Different Types of Switches
Networking switches vary widely depending on the number of devices they can support, network bandwidth/speed, and form factor. Switches for small offices will have anything between 4 and 8 ports and can fit on a desk. For larger office network implementation, switches may have 24 ports, 48 ports, 96 ports, and 128 ports and are rack-mountable between 1U and 4U. Switches come in different types depending on the network speed and tasks they support. These include 40/100 Gbps, 10 Gigabit (up to 10000 Mbps), Gigabit Ethernet (up to 1000 Mbps), Power over Ethernet, and Fast Ethernet (10/100 Mbps).
The unmanaged switches offer fixed configurations on a plug-and-play basis. It is the most basic switch and there are a few choices in the market. These switches are affordable, but the basic features make them inappropriate for enterprise applications.
The number of features and level of functionality improves with managed switches, making them ideal for enterprise and business applications. These switches are built with the command-line interface for ease of configuration. Equally, they support SNMP agents that come in handy when troubleshooting network issues.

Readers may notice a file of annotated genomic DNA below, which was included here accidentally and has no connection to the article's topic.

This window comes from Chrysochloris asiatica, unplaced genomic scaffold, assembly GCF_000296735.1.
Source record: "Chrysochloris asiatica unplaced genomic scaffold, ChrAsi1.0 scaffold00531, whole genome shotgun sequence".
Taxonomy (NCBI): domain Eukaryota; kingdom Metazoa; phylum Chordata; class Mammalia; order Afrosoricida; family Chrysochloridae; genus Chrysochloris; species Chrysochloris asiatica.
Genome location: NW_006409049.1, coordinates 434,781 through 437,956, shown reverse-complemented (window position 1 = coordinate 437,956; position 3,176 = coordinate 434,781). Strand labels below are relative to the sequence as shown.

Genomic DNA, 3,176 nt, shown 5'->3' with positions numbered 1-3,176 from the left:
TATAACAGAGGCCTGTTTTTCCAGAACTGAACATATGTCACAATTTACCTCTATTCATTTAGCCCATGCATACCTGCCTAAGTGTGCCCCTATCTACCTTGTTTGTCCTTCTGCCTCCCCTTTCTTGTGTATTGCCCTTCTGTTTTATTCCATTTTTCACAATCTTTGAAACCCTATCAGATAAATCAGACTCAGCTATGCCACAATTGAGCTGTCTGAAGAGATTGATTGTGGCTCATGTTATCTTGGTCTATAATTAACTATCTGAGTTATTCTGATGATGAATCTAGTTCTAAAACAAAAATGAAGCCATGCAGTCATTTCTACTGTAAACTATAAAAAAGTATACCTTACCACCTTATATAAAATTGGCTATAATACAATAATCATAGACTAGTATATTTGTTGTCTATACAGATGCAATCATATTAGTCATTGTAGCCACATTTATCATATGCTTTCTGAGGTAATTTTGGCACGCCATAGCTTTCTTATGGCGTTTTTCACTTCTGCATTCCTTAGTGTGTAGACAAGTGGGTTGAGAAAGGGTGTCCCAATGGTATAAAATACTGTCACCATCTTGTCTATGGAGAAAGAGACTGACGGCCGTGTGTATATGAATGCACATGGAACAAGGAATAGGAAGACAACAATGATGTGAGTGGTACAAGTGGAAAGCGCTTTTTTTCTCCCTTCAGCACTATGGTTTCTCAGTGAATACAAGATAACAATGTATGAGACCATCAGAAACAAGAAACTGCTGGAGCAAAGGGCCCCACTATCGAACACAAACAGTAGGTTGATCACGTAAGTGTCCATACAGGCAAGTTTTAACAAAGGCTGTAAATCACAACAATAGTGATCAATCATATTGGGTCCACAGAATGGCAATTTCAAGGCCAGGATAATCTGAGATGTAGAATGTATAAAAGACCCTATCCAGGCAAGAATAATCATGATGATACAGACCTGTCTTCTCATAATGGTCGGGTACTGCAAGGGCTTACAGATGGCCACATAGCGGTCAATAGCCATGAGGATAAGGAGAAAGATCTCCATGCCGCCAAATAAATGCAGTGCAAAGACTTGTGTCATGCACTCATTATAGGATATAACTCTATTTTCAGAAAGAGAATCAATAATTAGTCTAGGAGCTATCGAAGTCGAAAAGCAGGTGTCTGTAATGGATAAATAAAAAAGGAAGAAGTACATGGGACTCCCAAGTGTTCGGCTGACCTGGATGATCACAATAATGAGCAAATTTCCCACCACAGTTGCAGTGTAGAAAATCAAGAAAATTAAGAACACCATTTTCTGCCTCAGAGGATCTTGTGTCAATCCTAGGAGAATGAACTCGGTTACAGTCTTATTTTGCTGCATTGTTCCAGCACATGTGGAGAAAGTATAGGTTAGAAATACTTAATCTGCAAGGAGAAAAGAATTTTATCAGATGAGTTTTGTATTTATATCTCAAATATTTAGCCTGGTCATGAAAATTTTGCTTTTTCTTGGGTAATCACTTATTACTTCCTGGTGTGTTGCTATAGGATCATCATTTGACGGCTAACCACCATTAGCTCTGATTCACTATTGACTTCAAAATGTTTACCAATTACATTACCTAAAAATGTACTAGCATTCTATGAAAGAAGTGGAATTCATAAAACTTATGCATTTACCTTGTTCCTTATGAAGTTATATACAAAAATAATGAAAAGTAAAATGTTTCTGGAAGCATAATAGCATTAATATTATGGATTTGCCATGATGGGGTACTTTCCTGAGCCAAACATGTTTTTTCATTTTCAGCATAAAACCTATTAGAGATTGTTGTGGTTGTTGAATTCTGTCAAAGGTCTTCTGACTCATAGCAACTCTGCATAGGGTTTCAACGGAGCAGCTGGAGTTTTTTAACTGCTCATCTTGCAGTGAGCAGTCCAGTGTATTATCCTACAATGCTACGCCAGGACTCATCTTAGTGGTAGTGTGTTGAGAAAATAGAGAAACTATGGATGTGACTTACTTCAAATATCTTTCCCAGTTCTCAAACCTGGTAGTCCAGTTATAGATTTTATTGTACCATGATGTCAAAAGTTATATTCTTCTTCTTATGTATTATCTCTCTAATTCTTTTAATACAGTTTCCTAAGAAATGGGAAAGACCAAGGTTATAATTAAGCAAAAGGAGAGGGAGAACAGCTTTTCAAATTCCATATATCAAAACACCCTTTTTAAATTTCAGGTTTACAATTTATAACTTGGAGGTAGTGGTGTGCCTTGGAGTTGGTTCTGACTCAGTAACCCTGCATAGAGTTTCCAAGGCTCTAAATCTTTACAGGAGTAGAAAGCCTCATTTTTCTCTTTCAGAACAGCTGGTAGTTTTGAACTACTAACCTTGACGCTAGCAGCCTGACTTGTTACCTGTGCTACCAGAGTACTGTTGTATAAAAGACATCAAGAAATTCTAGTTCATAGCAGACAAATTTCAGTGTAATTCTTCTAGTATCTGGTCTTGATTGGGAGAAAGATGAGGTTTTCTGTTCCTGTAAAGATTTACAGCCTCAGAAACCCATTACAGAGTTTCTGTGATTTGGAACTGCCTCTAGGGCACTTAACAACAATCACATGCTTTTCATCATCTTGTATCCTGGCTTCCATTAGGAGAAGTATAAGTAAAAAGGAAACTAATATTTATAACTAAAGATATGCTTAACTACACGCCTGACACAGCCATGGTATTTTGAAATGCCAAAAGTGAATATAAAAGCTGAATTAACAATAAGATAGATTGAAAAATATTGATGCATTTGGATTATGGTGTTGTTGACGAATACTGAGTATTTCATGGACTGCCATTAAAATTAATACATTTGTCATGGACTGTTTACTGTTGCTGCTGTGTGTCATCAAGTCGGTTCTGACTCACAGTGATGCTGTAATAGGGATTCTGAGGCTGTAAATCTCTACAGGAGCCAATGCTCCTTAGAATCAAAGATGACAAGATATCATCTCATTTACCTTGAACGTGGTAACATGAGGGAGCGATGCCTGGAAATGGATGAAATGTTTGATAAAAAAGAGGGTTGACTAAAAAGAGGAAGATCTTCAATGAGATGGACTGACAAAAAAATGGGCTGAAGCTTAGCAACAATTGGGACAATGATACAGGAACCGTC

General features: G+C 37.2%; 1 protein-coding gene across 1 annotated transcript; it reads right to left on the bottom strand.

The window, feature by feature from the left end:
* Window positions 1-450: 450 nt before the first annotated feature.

The security on managed switches is better and will protect different types of traffic. Other features include support for virtual LANs, IP routing, and quality of service settings. Managed switches are more expensive compared to all other types of switches.
Smart switches refer to switches that possess more features than those unmanaged switches but do not have the full features of managed switches. Smart switches are more cost-effective than managed switches.
Some of the limitations of the smart switches are a lack of telnet access support, Web GUIs, and a lack of many features for VLANs. They are affordable compared to a fully managed switch and are suitable for a smaller computer network.
Modular switches allow the addition of expansion modules as the network expands. The expansion modules allow for more networked devices but are application-specific. They may include wireless access points, firewalls, or network analysis tools. The flexibility of a modular networking switch comes at a higher cost.